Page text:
Never have you seen in print a book in the English language which captures so gloriously the triumphs of a chastised Church during the height of the French revolutions three year Reign of Terror. A nation which prided itself on being the Churchs Eldest Daughter had nearly lost the Faith in the wake of the Enlightenment of the eighteenth century. A just king, Louis XVI, and his pious queen, Marie Antoinette, went bravely and separately to the scaffold with a prayer for their enemies on their lips, while a howling mob of twenty-thousand deranged libertarians cheered on the regicide. Among the forty-thousand Catholic victims of the revolution were sixteen Carmelite nuns, who sang the Veni Creator Spiritus as they consummated the final stage of a heavy blades ravenous conflict with the Cross. In The Guillotine and the Cross, Doctor Carroll not only presents the dark side of the bloodbath, but the inspirational as well.
We are indebted to Brian Kranick for this illuminating exposition of the Book of Exodus. One who reads this book will have amuch clearer understanding of the four Gospels because Exodus, along with the prophecy of Isaias, is the best and clearest revelationin the Old Testament of the Savior to come and his mission.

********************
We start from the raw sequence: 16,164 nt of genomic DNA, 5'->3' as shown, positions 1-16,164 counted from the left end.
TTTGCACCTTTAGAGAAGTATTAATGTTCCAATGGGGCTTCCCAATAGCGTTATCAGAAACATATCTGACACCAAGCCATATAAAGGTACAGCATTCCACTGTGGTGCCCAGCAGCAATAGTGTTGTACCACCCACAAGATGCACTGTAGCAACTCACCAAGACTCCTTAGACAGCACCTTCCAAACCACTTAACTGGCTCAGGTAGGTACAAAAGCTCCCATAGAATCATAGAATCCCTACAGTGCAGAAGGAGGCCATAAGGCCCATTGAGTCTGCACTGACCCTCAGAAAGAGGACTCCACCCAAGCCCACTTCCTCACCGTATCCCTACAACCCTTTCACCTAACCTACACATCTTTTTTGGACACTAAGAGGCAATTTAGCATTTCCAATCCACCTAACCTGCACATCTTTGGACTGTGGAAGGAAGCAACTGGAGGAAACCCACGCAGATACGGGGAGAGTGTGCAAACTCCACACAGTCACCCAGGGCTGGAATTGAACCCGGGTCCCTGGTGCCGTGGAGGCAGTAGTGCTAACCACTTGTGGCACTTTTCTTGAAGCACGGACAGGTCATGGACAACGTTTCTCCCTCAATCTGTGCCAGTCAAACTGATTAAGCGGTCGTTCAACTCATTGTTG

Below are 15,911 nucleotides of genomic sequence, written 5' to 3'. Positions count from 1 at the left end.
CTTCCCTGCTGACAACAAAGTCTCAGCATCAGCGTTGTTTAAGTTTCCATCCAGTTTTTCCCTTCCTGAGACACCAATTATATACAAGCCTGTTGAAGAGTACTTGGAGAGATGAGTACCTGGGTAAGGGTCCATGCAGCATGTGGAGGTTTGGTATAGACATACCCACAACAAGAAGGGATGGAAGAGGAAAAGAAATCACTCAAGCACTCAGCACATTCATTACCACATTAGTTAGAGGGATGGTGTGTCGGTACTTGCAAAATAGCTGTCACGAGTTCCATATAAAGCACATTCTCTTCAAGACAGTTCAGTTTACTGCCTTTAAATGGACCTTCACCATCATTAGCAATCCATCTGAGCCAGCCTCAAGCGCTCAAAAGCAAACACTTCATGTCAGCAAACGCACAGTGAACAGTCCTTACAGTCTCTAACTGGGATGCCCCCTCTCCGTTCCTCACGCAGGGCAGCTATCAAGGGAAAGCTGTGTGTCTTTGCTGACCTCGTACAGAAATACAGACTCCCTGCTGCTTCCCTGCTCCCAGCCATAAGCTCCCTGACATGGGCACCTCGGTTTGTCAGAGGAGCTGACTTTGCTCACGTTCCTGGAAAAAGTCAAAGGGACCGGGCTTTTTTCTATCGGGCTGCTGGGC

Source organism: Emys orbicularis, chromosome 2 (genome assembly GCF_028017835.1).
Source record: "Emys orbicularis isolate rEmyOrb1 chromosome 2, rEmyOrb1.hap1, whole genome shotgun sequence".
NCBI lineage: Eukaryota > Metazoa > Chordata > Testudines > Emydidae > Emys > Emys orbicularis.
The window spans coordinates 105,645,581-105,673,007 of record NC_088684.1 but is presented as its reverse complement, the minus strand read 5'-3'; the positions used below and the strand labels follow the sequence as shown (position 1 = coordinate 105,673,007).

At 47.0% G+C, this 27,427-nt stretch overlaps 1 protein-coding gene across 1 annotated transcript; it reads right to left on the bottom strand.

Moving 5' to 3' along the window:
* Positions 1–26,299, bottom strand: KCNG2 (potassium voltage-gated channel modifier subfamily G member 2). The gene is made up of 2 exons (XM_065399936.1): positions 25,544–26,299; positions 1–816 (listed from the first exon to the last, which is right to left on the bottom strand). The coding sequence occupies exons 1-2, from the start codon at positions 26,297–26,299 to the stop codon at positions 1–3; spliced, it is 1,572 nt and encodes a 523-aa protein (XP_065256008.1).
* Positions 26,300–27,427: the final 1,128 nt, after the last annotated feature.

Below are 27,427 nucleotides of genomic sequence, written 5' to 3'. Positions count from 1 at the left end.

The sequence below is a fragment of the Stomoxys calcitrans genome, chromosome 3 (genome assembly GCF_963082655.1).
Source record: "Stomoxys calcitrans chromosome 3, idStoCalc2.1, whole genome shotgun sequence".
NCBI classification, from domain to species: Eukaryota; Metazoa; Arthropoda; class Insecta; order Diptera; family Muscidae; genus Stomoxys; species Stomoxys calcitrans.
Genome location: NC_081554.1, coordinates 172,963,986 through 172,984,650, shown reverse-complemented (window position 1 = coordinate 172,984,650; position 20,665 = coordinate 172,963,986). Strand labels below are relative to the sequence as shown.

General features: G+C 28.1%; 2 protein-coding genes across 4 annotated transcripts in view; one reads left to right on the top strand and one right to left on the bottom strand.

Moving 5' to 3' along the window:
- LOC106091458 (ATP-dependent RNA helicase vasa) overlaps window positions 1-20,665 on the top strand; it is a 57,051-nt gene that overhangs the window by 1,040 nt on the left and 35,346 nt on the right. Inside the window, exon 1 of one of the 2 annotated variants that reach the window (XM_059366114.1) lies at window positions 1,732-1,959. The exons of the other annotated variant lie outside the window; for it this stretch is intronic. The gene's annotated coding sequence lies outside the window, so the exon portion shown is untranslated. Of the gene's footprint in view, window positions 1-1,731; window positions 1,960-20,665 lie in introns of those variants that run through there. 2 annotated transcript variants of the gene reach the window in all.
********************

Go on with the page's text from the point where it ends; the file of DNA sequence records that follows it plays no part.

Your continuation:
The typology that the Fathers and Doctors of the Church have spoken of is here collected and examined and presented for ouredification. One glance at the table of contents will be enough to convince you that this book is crucial for understanding theGospels and the history of God’s people both in the Old and New Testaments.
He specifically reminds us of the fact that God himself designed all of the liturgical seasons and feasts and that he alsogave explicit directions for every minute rubric and prayer of all of the liturgical rites, sacrifices, and architecture. Our Lord and hisapostles carried on these rituals in the new and eternal sacrifice, not only the one on Calvary, but also in the continuing sacrificeof the Mass as given to us by Our Lord himself. That ritual had for almost 2000 years been called the Roman Rite.After reading this book you will re-read the Gospels, especially the descriptions of the Passion, with new “eyes to see.” But ifthe Gospels are newly enlivened for you, just wait until you assist at the Holy Sacrifice of the Mass in the Roman Rite once again.It becomes a deeper and more contemplative experience because now, the Book of Exodus, through this work will have beenopened to you, and the phrase from Luke 24:32; “Were not our hearts burning [within us] while he spoke to us on the way andopened the scriptures to us?” shall amaze you with its immanent relevance to each of us in today’s increasingly perfidious, andtherefore confusing, world.
The complete and unabridged commentary of Cornelius aLapidé on the Catholic Epistles of Saints John and Jude